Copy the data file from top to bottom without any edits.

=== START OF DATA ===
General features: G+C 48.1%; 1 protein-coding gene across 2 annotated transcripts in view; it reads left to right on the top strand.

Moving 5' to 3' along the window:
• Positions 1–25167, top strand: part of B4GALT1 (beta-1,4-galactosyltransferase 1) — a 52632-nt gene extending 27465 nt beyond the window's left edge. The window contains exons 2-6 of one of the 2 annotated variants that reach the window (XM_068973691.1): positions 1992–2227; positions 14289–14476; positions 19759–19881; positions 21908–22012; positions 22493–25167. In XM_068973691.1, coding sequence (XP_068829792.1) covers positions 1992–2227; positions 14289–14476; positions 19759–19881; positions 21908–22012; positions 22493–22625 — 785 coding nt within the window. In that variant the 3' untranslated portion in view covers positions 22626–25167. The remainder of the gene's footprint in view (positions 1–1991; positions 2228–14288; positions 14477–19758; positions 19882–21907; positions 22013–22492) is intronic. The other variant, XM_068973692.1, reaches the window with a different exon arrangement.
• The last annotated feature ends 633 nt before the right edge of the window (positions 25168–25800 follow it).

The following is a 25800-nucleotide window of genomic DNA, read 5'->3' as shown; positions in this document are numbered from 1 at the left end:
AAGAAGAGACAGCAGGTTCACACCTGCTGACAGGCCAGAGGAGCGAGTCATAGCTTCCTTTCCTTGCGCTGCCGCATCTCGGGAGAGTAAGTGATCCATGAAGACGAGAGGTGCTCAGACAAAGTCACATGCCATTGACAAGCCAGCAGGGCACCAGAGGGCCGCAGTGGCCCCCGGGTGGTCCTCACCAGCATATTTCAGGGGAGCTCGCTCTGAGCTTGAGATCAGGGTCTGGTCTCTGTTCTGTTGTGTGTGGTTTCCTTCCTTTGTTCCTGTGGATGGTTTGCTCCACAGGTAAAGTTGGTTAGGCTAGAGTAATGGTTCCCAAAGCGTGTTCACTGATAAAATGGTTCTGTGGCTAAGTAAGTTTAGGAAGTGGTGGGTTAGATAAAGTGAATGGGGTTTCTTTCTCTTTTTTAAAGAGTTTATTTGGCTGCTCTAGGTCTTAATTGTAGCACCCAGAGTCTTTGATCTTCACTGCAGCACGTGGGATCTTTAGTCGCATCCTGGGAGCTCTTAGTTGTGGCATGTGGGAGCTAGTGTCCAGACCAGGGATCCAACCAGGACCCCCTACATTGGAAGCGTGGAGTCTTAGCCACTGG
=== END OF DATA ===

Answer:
General features: G+C 48.1%; 1 protein-coding gene across 2 annotated transcripts in view; it reads left to right on the top strand.

Moving 5' to 3' along the window:
• Positions 1–25167, top strand: part of B4GALT1 (beta-1,4-galactosyltransferase 1) — a 52632-nt gene extending 27465 nt beyond the window's left edge. The window contains exons 2-6 of one of the 2 annotated variants that reach the window (XM_068973691.1): positions 1992–2227; positions 14289–14476; positions 19759–19881; positions 21908–22012; positions 22493–25167. In XM_068973691.1, coding sequence (XP_068829792.1) covers positions 1992–2227; positions 14289–14476; positions 19759–19881; positions 21908–22012; positions 22493–22625 — 785 coding nt within the window. In that variant the 3' untranslated portion in view covers positions 22626–25167. The remainder of the gene's footprint in view (positions 1–1991; positions 2228–14288; positions 14477–19758; positions 19882–21907; positions 22013–22492) is intronic. The other variant, XM_068973692.1, reaches the window with a different exon arrangement.
• The last annotated feature ends 633 nt before the right edge of the window (positions 25168–25800 follow it).

The following is a 25800-nucleotide window of genomic DNA, read 5'->3' as shown; positions in this document are numbered from 1 at the left end:
AAGAAGAGACAGCAGGTTCACACCTGCTGACAGGCCAGAGGAGCGAGTCATAGCTTCCTTTCCTTGCGCTGCCGCATCTCGGGAGAGTAAGTGATCCATGAAGACGAGAGGTGCTCAGACAAAGTCACATGCCATTGACAAGCCAGCAGGGCACCAGAGGGCCGCAGTGGCCCCCGGGTGGTCCTCACCAGCATATTTCAGGGGAGCTCGCTCTGAGCTTGAGATCAGGGTCTGGTCTCTGTTCTGTTGTGTGTGGTTTCCTTCCTTTGTTCCTGTGGATGGTTTGCTCCACAGGTAAAGTTGGTTAGGCTAGAGTAATGGTTCCCAAAGCGTGTTCACTGATAAAATGGTTCTGTGGCTAAGTAAGTTTAGGAAGTGGTGGGTTAGATAAAGTGAATGGGGTTTCTTTCTCTTTTTTAAAGAGTTTATTTGGCTGCTCTAGGTCTTAATTGTAGCACCCAGAGTCTTTGATCTTCACTGCAGCACGTGGGATCTTTAGTCGCATCCTGGGAGCTCTTAGTTGTGGCATGTGGGAGCTAGTGTCCAGACCAGGGATCCAACCAGGACCCCCTACATTGGAAGCGTGGAGTCTTAGCCACTGG